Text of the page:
Altogether, the dynamic ranges in signal readout (i.e. marker+ percentages) for canonical early- and mid-activation markers, CD69 and PD1, respectively, were very different for the same HER2 dosages. At the time of measurement (24 hours), all CD69+ percentages were higher than 40%, while all PD1+ percentages were below 30% for all tested HER2 dosages presented by aaTPs. For expression of CD69, the best dose-dependent comparisons were made using HER2-Low and lower bead-to-cell ratios, because HER2-Mid and -high reached the saturation in readout near the maximum bead-to-cell ratios. In comparison, statistically meaningful comparisons in PD1+ percentages were better achieved by HER2-Mid and -High than HER2-Low and higher bead-to-cell ratio than 1:5, because lower HER2 dosages did not yield high enough readouts. Nevertheless, the precisely dose-dependent (either by changing bead-to-cell ratio or by varying the HER2 density) CD69 and PD1 expressions in cognate CAR-T cells achieved by a series of aaTPs strongly demonstrate the great potential of this system as a clean toolkit for potency measurement and mechanism of study of CAR-T products.
aaTPs are able to induce effector functions of CAR-T cells in vitro as demonstrated by measuring cytokine secretion
As a result of activation, CAR-T cells secrete various cytokines, to support their own functions as well as induce signaling in neighboring cells (such as tumor cells and TME cells). These cytokines, especially IFN(γ) and IL2, are considered the hallmark metrics for measuring T-cell potency in the CAR-T field (18). Here, we tested if such potency assay can be performed using the aaTPs instead of tumor cells. After 24 hours of incubation, all HER2+ aaTPs and FaDu effectively induced significant increases in secretion of both IFNγ and IL2 (multiple orders of magnitude higher than their basal levels) at target-to-CAR-T-cell ratio of 5:1 (Figures 4A, C). HER2-Mid, HER2-High, and FaDu effectively induced significant increase in secretion of both IFNγ and IL2 at target-to-CAR-T-cell ratio of 1:1 as well, but the concentrations were significantly lower than those from 5:1 ratio (Figures 4A, C). Minimal levels of cytokine secretion were observed when anti-HER2 CAR-T cells were incubated with BSA-only beads, and minimal to non-detectable (nd) levels (IFNγ, under assay lower limit of detection) were observed when non-transduced T cells were incubated with HER2-High, which collectively clearly indicates that the observed cytokine secretions are induced by the activation of CAR-T by the target antigen, HER2. In terms of sensitivity on different densities, IFNγ assay was much more sensitive than IL2 assay (Figures 4B, D). In fact, HER2-High yielded significantly higher IFNγ concentrations than HER2-Mid on all tested bead-to-cell ratios, and even HER2-Mid yielded significantly higher IFNγ concentration than HER2-Low on 5:1 ratio (Figure 4B). In comparison, HER2-High yielded significantly higher IL2 concentrations than HER2-Mid only on bead-to-cell ratios of 5:1 and 1:1, and HER2-Mid yielded significantly higher IL2 concentration than HER2-Low only on 5:1 ratio (Figure 4D).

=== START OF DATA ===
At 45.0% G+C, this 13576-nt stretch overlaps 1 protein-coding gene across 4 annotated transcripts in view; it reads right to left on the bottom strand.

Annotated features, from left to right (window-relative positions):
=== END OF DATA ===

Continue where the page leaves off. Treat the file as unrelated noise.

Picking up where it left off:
Figure 4 Secretion of cytokines, IFNγ (A, B) and IL2 (C, D), by anti-HER2 CAR-T cells (conCAR) and non-transduced T cells (NT) measured by ELISA after co-incubation with aaTPs of varying HER2 surface densities at varying target (aaTP)-to-effector (CAR-T cell) ratio for 24 hours. Each bar graph with an error bar represents mean and standard deviation of n = 3 replicates. Statistical significance from ordinary one-way ANOVA followed by Tukey’s multiple comparisons test were represented as * (P < 0.0332), *** (P < 0.0002), **** (P < 0.0001), and ns (not significant).
The expression of activation markers CD69 and PD1 and the secretion of cytokines IL2 and IFNγ were antigen dose-dependent with their own minimal dosage thresholds